If your appendix bursts, it can cause a severe abdominal infection, called peritonitis. Peritonitis can cause severe abdominal pain, a high temperature and vomiting. It can be potentially life-threatening if it’s not treated quickly.

Sometimes, membranes in your abdomen can stick to your inflamed appendix, leading to what’s called an ‘appendix mass’. You’ll usually have treatment with painkillers and antibiotics for this. It’s also possible to develop an abscess – a collection of pus in your abdomen. If you have an abscess, you’ll usually need to have it drained. This is often done using ultrasound or a computer tomography (CT) scan to guide the drain. Sometimes, your surgeon may recommend you have surgery to remove your appendix straightaway.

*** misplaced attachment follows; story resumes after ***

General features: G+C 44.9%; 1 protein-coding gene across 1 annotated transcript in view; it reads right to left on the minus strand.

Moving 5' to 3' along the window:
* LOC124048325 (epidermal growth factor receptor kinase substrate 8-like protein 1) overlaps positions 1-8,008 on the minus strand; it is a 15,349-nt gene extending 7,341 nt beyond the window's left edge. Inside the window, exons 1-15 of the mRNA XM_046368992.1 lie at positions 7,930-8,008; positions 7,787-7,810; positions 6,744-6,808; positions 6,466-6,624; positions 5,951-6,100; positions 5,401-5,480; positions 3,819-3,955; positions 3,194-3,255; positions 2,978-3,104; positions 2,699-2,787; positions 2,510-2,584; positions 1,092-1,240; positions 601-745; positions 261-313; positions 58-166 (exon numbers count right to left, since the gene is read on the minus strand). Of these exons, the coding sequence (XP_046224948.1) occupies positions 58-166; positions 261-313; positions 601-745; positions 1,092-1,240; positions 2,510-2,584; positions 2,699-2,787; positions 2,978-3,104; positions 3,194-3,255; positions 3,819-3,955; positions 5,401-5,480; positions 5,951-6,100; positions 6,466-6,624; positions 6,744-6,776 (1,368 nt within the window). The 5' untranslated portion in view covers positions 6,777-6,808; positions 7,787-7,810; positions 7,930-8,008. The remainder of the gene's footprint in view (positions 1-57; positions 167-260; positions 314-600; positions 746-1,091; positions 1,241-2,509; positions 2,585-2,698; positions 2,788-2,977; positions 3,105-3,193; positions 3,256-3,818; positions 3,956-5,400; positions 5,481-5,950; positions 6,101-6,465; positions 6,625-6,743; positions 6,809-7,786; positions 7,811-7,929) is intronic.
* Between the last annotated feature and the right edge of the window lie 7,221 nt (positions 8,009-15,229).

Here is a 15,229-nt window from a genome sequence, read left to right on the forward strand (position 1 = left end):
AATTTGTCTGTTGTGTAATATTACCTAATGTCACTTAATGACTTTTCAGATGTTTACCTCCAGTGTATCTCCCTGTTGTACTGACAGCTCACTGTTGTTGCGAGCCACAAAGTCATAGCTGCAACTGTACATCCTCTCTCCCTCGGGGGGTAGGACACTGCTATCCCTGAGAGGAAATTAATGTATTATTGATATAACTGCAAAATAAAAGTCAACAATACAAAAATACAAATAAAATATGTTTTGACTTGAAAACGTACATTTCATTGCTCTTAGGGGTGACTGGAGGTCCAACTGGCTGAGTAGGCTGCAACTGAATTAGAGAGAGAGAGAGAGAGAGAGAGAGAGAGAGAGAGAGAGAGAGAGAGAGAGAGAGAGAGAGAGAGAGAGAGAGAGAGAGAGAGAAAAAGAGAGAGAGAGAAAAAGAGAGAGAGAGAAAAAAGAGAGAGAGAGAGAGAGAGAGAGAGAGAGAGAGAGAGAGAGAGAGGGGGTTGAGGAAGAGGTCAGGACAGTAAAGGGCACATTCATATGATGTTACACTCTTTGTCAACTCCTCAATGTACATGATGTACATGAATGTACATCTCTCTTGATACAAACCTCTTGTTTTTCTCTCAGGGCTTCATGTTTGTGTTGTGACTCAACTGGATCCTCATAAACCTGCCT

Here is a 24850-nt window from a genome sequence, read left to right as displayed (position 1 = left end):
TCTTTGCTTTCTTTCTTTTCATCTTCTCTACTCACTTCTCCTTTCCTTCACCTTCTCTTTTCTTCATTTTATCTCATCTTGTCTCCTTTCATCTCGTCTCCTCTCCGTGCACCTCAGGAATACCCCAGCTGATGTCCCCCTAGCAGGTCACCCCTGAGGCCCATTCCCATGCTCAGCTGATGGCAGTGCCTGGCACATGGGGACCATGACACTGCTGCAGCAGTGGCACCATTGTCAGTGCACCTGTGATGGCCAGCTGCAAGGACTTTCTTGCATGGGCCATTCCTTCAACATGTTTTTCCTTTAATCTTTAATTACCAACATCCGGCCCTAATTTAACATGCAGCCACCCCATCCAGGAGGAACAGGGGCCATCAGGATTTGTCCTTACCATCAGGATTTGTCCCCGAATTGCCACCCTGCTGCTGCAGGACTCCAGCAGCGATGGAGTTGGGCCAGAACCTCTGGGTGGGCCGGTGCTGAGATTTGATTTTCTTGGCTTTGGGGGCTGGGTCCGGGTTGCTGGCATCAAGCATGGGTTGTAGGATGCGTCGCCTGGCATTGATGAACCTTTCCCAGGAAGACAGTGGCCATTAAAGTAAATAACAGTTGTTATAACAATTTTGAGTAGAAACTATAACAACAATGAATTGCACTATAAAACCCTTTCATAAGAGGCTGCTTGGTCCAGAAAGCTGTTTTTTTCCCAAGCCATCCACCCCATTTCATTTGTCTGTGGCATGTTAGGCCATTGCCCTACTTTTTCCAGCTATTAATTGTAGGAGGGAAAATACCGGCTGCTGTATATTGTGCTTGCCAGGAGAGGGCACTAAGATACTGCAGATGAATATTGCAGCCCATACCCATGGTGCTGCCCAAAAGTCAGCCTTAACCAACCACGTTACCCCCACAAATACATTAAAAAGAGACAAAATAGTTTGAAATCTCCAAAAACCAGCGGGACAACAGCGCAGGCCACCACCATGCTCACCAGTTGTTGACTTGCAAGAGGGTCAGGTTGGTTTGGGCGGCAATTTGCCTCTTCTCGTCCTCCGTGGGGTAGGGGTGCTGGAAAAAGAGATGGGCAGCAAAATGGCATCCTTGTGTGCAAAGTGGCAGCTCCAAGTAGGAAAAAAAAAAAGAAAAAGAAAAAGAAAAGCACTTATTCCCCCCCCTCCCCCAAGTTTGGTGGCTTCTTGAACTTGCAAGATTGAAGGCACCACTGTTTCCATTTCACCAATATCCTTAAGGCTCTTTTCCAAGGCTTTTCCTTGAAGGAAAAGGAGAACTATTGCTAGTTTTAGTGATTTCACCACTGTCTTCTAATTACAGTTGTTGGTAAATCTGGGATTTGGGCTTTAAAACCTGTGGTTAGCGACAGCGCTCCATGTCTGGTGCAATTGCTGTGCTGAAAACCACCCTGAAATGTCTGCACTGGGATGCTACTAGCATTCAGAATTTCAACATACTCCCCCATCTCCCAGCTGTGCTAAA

Diagnosis of appendicitis

Your GP will ask you about your symptoms and examine you. They’ll want to feel around your abdomen for any pain and tenderness. Your GP may ask you to do a urine test, to check whether your symptoms are caused by a urinary tract infection. If you’re a woman, they may ask you to do a pregnancy test too if there’s any chance you might be pregnant. They may also ask you to have a blood test, to rule out other infections.

Doctors can usually get a good idea of whether your symptoms might be due to appendicitis just from examining you. Appendicitis is a medical emergency, so your doctor will send you straight to hospital if they think your symptoms could be due to appendicitis.